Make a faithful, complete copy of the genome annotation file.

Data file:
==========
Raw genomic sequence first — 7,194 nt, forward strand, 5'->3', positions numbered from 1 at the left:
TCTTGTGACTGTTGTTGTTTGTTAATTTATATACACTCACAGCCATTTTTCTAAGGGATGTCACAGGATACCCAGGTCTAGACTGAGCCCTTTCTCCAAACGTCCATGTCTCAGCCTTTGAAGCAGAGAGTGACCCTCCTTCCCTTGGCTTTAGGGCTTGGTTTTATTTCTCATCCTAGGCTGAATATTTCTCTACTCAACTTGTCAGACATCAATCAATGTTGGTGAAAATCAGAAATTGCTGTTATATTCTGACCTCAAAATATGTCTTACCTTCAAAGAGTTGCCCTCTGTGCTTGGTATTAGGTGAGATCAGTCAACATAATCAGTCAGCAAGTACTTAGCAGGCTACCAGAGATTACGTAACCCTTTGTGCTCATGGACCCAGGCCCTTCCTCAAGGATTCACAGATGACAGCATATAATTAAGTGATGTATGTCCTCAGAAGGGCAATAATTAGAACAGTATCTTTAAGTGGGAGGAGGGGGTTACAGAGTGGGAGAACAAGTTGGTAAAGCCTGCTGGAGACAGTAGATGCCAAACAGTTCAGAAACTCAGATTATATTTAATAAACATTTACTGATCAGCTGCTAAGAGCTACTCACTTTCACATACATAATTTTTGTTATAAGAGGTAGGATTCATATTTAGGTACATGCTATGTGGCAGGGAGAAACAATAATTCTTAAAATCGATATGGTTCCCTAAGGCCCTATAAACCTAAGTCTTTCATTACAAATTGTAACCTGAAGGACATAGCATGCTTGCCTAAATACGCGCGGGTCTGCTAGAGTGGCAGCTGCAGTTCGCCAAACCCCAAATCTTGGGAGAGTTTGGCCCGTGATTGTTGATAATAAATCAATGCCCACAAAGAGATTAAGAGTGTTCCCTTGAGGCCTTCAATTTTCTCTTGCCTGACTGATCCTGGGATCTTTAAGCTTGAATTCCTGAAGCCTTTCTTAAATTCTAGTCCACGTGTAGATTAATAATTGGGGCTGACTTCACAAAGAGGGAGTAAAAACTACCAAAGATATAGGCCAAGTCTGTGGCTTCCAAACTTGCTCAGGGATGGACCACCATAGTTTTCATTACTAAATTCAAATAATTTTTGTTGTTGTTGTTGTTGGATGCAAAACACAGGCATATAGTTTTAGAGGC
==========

Raw genomic sequence first — 7,194 nt, forward strand, 5'->3', positions numbered from 1 at the left:
TCTTGTGACTGTTGTTGTTTGTTAATTTATATACACTCACAGCCATTTTTCTAAGGGATGTCACAGGATACCCAGGTCTAGACTGAGCCCTTTCTCCAAACGTCCATGTCTCAGCCTTTGAAGCAGAGAGTGACCCTCCTTCCCTTGGCTTTAGGGCTTGGTTTTATTTCTCATCCTAGGCTGAATATTTCTCTACTCAACTTGTCAGACATCAATCAATGTTGGTGAAAATCAGAAATTGCTGTTATATTCTGACCTCAAAATATGTCTTACCTTCAAAGAGTTGCCCTCTGTGCTTGGTATTAGGTGAGATCAGTCAACATAATCAGTCAGCAAGTACTTAGCAGGCTACCAGAGATTACGTAACCCTTTGTGCTCATGGACCCAGGCCCTTCCTCAAGGATTCACAGATGACAGCATATAATTAAGTGATGTATGTCCTCAGAAGGGCAATAATTAGAACAGTATCTTTAAGTGGGAGGAGGGGGTTACAGAGTGGGAGAACAAGTTGGTAAAGCCTGCTGGAGACAGTAGATGCCAAACAGTTCAGAAACTCAGATTATATTTAATAAACATTTACTGATCAGCTGCTAAGAGCTACTCACTTTCACATACATAATTTTTGTTATAAGAGGTAGGATTCATATTTAGGTACATGCTATGTGGCAGGGAGAAACAATAATTCTTAAAATCGATATGGTTCCCTAAGGCCCTATAAACCTAAGTCTTTCATTACAAATTGTAACCTGAAGGACATAGCATGCTTGCCTAAATACGCGCGGGTCTGCTAGAGTGGCAGCTGCAGTTCGCCAAACCCCAAATCTTGGGAGAGTTTGGCCCGTGATTGTTGATAATAAATCAATGCCCACAAAGAGATTAAGAGTGTTCCCTTGAGGCCTTCAATTTTCTCTTGCCTGACTGATCCTGGGATCTTTAAGCTTGAATTCCTGAAGCCTTTCTTAAATTCTAGTCCACGTGTAGATTAATAATTGGGGCTGACTTCACAAAGAGGGAGTAAAAACTACCAAAGATATAGGCCAAGTCTGTGGCTTCCAAACTTGCTCAGGGATGGACCACCATAGTTTTCATTACTAAATTCAAATAATTTTTGTTGTTGTTGTTGTTGGATGCAAAACACAGGCATATAGTTTTAGAGGC